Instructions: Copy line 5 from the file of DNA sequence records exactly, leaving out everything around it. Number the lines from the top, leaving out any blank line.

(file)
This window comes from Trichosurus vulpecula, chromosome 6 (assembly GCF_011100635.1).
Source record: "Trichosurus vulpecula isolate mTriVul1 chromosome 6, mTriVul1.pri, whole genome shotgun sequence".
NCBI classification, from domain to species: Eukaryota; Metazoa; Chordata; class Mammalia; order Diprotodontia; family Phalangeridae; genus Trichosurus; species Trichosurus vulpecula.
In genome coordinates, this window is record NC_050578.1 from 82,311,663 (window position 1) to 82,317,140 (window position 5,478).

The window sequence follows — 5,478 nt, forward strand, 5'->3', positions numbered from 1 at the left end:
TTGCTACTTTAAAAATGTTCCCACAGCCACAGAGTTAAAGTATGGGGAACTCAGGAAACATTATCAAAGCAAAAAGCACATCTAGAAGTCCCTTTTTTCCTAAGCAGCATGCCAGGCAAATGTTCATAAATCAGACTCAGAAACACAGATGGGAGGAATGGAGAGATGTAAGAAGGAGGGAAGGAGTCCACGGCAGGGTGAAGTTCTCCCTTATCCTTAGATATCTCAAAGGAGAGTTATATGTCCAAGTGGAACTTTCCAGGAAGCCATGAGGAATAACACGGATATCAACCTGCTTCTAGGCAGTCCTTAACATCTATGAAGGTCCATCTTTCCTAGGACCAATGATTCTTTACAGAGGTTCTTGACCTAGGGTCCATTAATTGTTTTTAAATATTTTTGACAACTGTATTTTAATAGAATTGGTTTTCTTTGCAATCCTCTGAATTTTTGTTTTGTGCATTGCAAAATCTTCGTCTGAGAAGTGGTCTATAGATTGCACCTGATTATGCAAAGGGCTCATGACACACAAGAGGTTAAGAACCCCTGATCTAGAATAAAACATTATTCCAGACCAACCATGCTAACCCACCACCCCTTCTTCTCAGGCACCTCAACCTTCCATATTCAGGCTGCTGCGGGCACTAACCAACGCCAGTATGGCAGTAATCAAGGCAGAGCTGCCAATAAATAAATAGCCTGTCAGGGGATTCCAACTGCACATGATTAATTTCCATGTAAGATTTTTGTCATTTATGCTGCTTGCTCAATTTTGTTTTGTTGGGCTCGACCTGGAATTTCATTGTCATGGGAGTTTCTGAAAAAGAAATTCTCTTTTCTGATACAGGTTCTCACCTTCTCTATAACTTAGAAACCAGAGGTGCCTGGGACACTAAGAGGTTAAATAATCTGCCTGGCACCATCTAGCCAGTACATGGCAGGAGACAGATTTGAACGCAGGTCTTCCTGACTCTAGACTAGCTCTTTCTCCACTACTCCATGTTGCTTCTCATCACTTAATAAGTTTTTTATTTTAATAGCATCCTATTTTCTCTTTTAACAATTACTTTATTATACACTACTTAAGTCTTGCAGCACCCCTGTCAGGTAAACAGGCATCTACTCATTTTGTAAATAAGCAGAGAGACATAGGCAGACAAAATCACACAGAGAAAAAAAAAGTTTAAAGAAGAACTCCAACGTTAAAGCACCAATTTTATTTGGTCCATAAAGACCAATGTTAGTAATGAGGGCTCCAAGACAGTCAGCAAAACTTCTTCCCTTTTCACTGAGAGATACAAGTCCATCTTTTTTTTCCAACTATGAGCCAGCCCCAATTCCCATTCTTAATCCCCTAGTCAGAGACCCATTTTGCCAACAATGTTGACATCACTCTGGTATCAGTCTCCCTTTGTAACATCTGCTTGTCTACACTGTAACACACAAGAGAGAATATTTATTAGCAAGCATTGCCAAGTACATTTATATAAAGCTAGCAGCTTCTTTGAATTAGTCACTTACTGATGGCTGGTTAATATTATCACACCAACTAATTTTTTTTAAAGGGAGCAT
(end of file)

The window sequence follows — 5,478 nt, forward strand, 5'->3', positions numbered from 1 at the left end: